- Betrayal in the City is a play that many Kenyans are familiar with.
- Francis Imbuga would later go to the University of Iowa, US, to study for a PhD in 1988, and come back in 1991 to teach at KU.
There is a common saying that a prophet is not recognised in his village. But the proverb is only partially true. For before one becomes known as a seer, he must have seen and pronounced wise words about some phenomenon, person, object or life in their home village. Prophets begin their journeys to other places — wherever they will be recognised — in their own homes or villages.
However, it may be that in their villages the recognition is only partial. Maybe because they are too familiar among many locals, who may not take the seers seriously. Or there is the petty local jealousies. Or the locals just don’t care.
Which is why seven years since Francis Imbuga died, not one of his many students has ever bothered to hold a serious literary — or let’s say theatrical — memorial in his honour. None.
Yet this is the man that can easily be described as the father of Kenyan school theatre. In other words, to speak of theatre in Kenyan schools, particularly universities, one will be forced to begin the conversation with the name Francis Imbuga.
In high school, Imbuga’s plays are routinely read. Betrayal in the City is a play that many Kenyans are familiar with. It has been a setbook for the literature section of the English paper in the Kenya Certificate of Secondary Education examination three times over the years. Many Kenyans will casually drop a phrase from the play during conversation.
The other two plays by Imbuga that Kenyans most cite are Man of Kafira and Aminata. However, not many Kenyans seem to know the last of his “Kafira” trilogy, The Green Cross of Kafira, which was published posthumously. Yet Imbuga first published two plays, Fourth Trial and Kisses of Fate in 1972.
Unfortunately, even for someone who spent his entire adult life writing plays, acting in and producing them, teaching Kenyans to take theatre seriously, or as John Ruganda would say about his plays, “telling the truth, laughingly,” it has taken his own family to write a book about his life and time.
Francis Imbuga: The Cherished Footprints (Bookmark Africa, 2019) is a brief story or history about the son of Samwel Govoga, from Wenyange village, Chavakali, Vihiga County.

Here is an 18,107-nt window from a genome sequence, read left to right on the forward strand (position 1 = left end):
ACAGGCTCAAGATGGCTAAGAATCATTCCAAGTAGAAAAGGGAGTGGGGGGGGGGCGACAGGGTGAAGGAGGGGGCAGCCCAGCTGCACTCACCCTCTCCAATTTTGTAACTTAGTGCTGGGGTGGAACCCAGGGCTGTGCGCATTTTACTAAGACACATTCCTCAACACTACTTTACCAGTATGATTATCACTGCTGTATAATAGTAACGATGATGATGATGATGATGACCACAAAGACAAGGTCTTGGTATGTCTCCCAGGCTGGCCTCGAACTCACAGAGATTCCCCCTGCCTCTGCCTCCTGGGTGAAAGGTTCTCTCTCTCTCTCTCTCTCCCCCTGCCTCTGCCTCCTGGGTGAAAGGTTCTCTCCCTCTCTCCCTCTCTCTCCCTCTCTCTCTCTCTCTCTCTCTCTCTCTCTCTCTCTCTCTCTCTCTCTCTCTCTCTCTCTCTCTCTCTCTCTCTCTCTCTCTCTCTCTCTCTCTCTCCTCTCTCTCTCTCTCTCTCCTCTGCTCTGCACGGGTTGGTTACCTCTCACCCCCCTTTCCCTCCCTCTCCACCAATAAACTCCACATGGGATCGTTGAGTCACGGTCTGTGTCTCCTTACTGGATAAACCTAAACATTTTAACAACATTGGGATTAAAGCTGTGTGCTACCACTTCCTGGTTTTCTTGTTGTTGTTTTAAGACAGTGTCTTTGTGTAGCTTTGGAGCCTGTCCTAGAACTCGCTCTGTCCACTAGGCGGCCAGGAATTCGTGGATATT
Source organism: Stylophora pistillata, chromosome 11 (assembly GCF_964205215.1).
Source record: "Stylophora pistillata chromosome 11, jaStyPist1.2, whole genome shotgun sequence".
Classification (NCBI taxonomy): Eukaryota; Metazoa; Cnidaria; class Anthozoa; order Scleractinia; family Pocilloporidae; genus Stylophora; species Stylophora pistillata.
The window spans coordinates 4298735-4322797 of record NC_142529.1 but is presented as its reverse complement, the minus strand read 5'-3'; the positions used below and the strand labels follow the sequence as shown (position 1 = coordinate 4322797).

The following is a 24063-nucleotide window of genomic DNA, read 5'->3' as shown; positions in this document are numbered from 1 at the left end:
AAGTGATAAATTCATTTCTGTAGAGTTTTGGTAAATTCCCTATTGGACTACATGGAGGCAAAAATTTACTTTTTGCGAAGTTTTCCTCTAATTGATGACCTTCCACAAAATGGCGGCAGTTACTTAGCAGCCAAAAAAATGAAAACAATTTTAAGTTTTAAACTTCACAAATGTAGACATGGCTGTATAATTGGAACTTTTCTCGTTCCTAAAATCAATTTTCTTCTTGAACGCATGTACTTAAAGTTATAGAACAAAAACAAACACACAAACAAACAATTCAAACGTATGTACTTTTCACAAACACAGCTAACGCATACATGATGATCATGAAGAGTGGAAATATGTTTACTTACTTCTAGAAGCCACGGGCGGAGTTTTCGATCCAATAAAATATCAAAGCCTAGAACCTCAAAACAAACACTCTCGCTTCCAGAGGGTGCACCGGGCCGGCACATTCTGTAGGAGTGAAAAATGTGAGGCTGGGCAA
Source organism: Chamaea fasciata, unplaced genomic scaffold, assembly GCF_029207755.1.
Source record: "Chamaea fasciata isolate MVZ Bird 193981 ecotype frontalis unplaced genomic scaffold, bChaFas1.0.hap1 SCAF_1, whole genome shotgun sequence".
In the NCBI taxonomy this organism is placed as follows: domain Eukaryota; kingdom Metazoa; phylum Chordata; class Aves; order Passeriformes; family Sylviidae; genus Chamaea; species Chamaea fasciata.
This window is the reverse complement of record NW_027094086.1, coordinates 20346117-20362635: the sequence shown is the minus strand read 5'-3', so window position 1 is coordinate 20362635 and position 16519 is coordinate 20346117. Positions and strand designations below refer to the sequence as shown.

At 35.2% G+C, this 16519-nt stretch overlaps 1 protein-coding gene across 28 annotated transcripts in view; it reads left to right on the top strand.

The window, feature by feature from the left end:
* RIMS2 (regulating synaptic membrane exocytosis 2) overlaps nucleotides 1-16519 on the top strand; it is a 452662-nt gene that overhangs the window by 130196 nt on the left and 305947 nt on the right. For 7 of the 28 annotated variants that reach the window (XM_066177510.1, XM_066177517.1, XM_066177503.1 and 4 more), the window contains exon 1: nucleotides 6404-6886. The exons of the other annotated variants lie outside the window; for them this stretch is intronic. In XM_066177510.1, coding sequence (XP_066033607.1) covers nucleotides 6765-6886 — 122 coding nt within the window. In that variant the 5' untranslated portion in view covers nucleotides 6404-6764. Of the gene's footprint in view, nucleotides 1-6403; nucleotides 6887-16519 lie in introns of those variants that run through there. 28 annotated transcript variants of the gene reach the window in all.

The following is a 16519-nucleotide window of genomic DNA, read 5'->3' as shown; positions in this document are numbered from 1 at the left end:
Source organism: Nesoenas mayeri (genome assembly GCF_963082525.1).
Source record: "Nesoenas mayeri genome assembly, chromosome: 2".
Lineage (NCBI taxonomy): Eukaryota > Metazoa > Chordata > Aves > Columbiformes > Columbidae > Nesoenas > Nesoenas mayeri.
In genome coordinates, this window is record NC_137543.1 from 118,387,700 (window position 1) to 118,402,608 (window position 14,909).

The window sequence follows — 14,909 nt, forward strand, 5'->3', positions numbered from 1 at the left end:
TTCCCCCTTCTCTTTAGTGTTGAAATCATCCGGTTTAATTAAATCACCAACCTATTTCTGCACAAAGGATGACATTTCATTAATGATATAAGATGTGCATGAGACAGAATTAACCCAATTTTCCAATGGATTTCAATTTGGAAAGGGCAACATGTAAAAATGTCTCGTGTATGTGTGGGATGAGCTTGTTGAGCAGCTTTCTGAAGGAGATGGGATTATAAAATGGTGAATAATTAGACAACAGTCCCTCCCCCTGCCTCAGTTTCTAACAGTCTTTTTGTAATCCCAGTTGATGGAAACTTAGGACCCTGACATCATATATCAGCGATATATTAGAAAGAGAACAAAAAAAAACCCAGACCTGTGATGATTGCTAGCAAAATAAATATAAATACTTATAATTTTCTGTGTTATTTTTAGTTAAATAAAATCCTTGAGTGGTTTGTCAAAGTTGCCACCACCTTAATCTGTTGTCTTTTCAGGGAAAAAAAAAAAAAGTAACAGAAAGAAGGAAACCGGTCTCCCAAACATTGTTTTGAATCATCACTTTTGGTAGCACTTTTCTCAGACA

This story of Imbuga’s life contained in about 190 pages of the book is a challenge to Kenyans who knew Imbuga professionally, socially or as family, to reminisce about him and remember him; or to actually write about him.
For his students and colleagues in the university, it is a call to properly honour him, say, with colloquium and a publication that captures the philosophy of his creative and non-creative writing.
The Cherished Footprints takes the reader to the beginnings of Imbuga’s life, when his father is conscripted into the colonial army to go fight in their European conflict in Asia.
The capture of Samwel Govoga was violent and disruptive, leaving the family confused. However, the young man came back from the war six years later. After he had been cleansed — considering that he had probably killed people in the war and had also been presumed dead — he was reintegrated into the family and married Irene Doris Ingede, Imbuga’s mother.
The boy named Francis Davis by his father would only acquire the family name Imbuga after completing primary school.
He was the couple’s first child and would have three other brothers and two sisters. His father married another wife, who bore six other siblings.
The father had had a son before Imbuga. Thus Imbuga would be raised in a big family, where he would naturally learn to listen to stories and (re)tell them as a way of life.
Imbuga is depicted in The Cherished Footprints as a keen and brilliant child who performed well at school.